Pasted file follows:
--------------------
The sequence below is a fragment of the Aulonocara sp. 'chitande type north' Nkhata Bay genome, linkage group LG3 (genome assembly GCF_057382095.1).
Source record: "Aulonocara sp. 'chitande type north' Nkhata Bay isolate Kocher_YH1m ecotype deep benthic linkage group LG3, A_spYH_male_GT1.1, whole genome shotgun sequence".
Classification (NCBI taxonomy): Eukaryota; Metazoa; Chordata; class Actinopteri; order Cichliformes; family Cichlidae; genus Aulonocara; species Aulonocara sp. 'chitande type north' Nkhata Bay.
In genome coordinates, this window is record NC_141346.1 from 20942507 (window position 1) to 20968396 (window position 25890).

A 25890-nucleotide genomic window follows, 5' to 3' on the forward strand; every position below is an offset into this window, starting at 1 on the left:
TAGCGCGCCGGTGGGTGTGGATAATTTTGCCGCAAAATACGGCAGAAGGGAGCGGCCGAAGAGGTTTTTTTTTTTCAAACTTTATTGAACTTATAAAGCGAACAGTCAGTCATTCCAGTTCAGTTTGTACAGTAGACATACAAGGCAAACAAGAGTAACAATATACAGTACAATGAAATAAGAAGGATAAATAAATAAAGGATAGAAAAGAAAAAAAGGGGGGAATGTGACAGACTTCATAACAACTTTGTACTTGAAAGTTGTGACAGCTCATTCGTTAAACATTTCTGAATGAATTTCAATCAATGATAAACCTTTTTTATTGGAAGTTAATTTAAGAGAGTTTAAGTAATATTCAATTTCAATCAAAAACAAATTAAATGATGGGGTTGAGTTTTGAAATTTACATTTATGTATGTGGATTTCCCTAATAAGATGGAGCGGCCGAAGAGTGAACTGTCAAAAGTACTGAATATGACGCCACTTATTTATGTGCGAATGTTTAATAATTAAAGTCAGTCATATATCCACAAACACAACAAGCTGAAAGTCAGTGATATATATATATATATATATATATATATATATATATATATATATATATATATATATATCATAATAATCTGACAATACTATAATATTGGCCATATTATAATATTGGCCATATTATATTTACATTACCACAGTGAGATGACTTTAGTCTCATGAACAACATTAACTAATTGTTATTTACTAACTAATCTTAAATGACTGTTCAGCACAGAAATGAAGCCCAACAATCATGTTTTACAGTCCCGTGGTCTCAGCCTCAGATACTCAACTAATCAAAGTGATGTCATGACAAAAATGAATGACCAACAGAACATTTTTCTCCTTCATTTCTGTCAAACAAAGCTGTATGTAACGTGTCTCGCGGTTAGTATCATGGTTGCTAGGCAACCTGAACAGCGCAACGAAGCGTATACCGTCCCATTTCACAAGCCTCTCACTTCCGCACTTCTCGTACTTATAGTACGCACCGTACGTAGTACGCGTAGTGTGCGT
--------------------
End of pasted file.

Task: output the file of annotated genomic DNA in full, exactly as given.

The sequence below is a fragment of the Aulonocara sp. 'chitande type north' Nkhata Bay genome, linkage group LG3 (genome assembly GCF_057382095.1).
Source record: "Aulonocara sp. 'chitande type north' Nkhata Bay isolate Kocher_YH1m ecotype deep benthic linkage group LG3, A_spYH_male_GT1.1, whole genome shotgun sequence".
Classification (NCBI taxonomy): Eukaryota; Metazoa; Chordata; class Actinopteri; order Cichliformes; family Cichlidae; genus Aulonocara; species Aulonocara sp. 'chitande type north' Nkhata Bay.
In genome coordinates, this window is record NC_141346.1 from 20942507 (window position 1) to 20968396 (window position 25890).

A 25890-nucleotide genomic window follows, 5' to 3' on the forward strand; every position below is an offset into this window, starting at 1 on the left:
TAGCGCGCCGGTGGGTGTGGATAATTTTGCCGCAAAATACGGCAGAAGGGAGCGGCCGAAGAGGTTTTTTTTTTTCAAACTTTATTGAACTTATAAAGCGAACAGTCAGTCATTCCAGTTCAGTTTGTACAGTAGACATACAAGGCAAACAAGAGTAACAATATACAGTACAATGAAATAAGAAGGATAAATAAATAAAGGATAGAAAAGAAAAAAAGGGGGGAATGTGACAGACTTCATAACAACTTTGTACTTGAAAGTTGTGACAGCTCATTCGTTAAACATTTCTGAATGAATTTCAATCAATGATAAACCTTTTTTATTGGAAGTTAATTTAAGAGAGTTTAAGTAATATTCAATTTCAATCAAAAACAAATTAAATGATGGGGTTGAGTTTTGAAATTTACATTTATGTATGTGGATTTCCCTAATAAGATGGAGCGGCCGAAGAGTGAACTGTCAAAAGTACTGAATATGACGCCACTTATTTATGTGCGAATGTTTAATAATTAAAGTCAGTCATATATCCACAAACACAACAAGCTGAAAGTCAGTGATATATATATATATATATATATATATATATATATATATATATATATATATATATATATCATAATAATCTGACAATACTATAATATTGGCCATATTATAATATTGGCCATATTATATTTACATTACCACAGTGAGATGACTTTAGTCTCATGAACAACATTAACTAATTGTTATTTACTAACTAATCTTAAATGACTGTTCAGCACAGAAATGAAGCCCAACAATCATGTTTTACAGTCCCGTGGTCTCAGCCTCAGATACTCAACTAATCAAAGTGATGTCATGACAAAAATGAATGACCAACAGAACATTTTTCTCCTTCATTTCTGTCAAACAAAGCTGTATGTAACGTGTCTCGCGGTTAGTATCATGGTTGCTAGGCAACCTGAACAGCGCAACGAAGCGTATACCGTCCCATTTCACAAGCCTCTCACTTCCGCACTTCTCGTACTTATAGTACGCACCGTACGTAGTACGCGTAGTGTGCGT